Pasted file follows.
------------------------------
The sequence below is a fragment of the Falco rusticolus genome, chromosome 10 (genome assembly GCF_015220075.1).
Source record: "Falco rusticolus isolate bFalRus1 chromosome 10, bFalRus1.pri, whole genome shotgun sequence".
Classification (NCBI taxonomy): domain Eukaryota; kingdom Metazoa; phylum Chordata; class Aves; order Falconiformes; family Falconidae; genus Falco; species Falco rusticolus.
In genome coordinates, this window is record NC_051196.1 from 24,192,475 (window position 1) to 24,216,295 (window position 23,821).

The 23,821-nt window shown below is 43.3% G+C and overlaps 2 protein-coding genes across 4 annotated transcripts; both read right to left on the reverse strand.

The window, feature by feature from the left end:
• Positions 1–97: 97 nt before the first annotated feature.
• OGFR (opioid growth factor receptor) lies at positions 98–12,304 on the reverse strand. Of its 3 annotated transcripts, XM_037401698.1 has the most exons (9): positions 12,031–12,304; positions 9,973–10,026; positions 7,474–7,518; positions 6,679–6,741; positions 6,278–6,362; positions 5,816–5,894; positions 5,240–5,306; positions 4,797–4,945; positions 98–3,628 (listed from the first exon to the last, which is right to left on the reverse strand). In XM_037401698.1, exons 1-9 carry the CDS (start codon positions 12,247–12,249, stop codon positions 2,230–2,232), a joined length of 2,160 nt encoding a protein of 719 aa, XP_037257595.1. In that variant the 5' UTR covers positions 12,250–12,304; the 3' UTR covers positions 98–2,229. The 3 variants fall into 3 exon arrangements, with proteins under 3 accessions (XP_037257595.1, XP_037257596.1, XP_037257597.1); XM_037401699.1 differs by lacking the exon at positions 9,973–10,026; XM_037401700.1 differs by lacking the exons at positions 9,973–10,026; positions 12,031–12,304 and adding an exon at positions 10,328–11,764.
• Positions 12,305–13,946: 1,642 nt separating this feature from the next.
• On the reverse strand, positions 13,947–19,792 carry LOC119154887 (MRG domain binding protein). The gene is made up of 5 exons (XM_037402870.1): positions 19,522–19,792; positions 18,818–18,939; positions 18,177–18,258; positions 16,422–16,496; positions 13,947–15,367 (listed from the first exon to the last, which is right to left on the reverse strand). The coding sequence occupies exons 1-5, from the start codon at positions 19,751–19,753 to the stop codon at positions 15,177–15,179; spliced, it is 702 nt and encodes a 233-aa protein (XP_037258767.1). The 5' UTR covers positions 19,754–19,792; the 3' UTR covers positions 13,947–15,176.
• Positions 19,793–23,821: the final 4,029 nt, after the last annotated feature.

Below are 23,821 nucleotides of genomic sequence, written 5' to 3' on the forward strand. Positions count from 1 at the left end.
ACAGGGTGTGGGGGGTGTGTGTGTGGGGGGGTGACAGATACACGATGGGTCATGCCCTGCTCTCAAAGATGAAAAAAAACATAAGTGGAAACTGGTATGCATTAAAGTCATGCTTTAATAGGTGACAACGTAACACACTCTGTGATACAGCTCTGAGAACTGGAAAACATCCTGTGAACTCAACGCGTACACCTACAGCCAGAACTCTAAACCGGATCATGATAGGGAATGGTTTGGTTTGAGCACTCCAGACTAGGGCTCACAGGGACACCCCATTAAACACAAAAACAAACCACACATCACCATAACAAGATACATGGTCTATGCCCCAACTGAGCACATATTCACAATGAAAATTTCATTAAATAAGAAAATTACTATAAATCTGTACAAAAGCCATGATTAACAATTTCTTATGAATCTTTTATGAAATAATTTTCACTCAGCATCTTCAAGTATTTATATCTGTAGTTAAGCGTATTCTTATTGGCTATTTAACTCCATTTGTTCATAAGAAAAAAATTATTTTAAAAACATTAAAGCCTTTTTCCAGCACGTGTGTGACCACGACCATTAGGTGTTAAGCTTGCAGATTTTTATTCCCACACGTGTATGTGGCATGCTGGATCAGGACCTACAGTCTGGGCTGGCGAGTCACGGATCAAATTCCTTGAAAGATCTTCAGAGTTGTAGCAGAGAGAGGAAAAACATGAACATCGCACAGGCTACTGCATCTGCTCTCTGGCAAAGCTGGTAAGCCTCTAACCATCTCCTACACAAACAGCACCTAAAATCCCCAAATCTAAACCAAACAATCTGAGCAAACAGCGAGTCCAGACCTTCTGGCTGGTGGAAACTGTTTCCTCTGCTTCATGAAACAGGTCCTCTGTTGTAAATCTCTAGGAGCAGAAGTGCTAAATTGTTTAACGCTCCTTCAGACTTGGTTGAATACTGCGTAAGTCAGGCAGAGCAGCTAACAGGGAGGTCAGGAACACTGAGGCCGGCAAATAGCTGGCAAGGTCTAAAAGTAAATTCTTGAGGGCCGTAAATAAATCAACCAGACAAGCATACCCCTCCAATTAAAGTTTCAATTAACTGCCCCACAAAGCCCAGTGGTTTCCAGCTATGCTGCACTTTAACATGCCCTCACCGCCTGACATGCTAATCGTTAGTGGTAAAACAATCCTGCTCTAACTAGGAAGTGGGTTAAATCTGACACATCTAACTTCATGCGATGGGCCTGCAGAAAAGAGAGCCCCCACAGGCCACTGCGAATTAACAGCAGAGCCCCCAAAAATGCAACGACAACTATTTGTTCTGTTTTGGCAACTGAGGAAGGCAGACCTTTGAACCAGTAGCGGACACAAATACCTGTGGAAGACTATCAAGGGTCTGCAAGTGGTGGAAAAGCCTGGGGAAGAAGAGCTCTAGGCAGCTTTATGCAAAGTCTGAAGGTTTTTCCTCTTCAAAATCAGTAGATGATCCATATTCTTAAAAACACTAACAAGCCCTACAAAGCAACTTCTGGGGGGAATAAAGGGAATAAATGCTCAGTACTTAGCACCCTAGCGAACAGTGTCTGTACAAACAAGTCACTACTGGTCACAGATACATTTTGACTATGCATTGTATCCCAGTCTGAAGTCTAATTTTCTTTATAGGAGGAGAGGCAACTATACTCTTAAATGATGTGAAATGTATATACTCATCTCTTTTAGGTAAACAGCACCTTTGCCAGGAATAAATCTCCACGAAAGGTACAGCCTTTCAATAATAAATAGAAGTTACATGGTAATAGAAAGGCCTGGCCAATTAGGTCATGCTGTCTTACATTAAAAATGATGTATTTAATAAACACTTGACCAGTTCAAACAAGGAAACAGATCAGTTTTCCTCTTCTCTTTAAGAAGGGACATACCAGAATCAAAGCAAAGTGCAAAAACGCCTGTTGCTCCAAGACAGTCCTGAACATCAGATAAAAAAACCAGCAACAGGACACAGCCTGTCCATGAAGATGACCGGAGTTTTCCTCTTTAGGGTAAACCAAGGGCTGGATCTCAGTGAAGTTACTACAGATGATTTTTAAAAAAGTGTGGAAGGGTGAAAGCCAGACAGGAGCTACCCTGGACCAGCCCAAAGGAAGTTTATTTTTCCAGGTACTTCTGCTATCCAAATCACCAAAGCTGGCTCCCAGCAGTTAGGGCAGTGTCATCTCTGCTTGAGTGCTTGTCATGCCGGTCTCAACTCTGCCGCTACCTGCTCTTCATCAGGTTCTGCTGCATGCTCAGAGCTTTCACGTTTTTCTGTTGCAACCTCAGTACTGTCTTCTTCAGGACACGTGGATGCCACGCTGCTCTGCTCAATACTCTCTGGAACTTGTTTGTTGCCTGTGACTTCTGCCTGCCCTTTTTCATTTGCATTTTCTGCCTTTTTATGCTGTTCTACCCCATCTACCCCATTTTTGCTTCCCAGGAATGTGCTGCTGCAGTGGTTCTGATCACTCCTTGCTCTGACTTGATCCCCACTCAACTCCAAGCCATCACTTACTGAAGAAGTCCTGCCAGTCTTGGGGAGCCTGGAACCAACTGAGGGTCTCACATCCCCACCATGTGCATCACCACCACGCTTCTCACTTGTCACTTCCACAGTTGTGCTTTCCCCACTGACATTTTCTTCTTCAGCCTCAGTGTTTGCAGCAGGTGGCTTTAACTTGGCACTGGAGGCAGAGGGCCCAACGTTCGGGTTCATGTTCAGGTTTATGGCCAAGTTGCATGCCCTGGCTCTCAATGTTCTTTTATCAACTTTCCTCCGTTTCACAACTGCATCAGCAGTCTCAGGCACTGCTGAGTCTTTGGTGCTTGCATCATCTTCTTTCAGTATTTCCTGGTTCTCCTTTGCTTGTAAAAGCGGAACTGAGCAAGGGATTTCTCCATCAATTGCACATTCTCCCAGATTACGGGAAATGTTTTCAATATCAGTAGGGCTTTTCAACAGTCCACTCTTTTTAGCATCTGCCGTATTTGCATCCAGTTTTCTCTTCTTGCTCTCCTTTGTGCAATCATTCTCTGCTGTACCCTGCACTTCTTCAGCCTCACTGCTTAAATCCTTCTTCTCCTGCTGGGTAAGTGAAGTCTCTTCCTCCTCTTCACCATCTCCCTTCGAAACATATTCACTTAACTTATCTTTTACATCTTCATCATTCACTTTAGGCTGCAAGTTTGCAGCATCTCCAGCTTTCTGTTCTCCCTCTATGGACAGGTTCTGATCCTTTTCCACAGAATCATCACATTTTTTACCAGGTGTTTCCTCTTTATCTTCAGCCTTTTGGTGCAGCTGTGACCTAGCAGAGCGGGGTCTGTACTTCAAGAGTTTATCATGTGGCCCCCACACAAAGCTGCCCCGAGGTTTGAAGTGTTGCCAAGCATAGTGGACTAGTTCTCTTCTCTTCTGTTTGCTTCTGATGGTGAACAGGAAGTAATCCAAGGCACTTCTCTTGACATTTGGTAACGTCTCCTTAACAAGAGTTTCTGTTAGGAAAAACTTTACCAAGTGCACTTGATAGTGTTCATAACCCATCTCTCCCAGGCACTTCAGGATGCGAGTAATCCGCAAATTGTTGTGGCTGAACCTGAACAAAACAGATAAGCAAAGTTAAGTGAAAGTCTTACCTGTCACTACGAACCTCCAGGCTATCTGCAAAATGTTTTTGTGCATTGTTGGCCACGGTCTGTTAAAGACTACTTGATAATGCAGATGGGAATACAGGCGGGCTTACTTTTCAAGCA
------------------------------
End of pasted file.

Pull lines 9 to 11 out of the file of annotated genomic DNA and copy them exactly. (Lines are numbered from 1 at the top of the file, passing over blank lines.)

• Positions 12,305–13,946: 1,642 nt separating this feature from the next.
• On the reverse strand, positions 13,947–19,792 carry LOC119154887 (MRG domain binding protein). The gene is made up of 5 exons (XM_037402870.1): positions 19,522–19,792; positions 18,818–18,939; positions 18,177–18,258; positions 16,422–16,496; positions 13,947–15,367 (listed from the first exon to the last, which is right to left on the reverse strand). The coding sequence occupies exons 1-5, from the start codon at positions 19,751–19,753 to the stop codon at positions 15,177–15,179; spliced, it is 702 nt and encodes a 233-aa protein (XP_037258767.1). The 5' UTR covers positions 19,754–19,792; the 3' UTR covers positions 13,947–15,176.
• Positions 19,793–23,821: the final 4,029 nt, after the last annotated feature.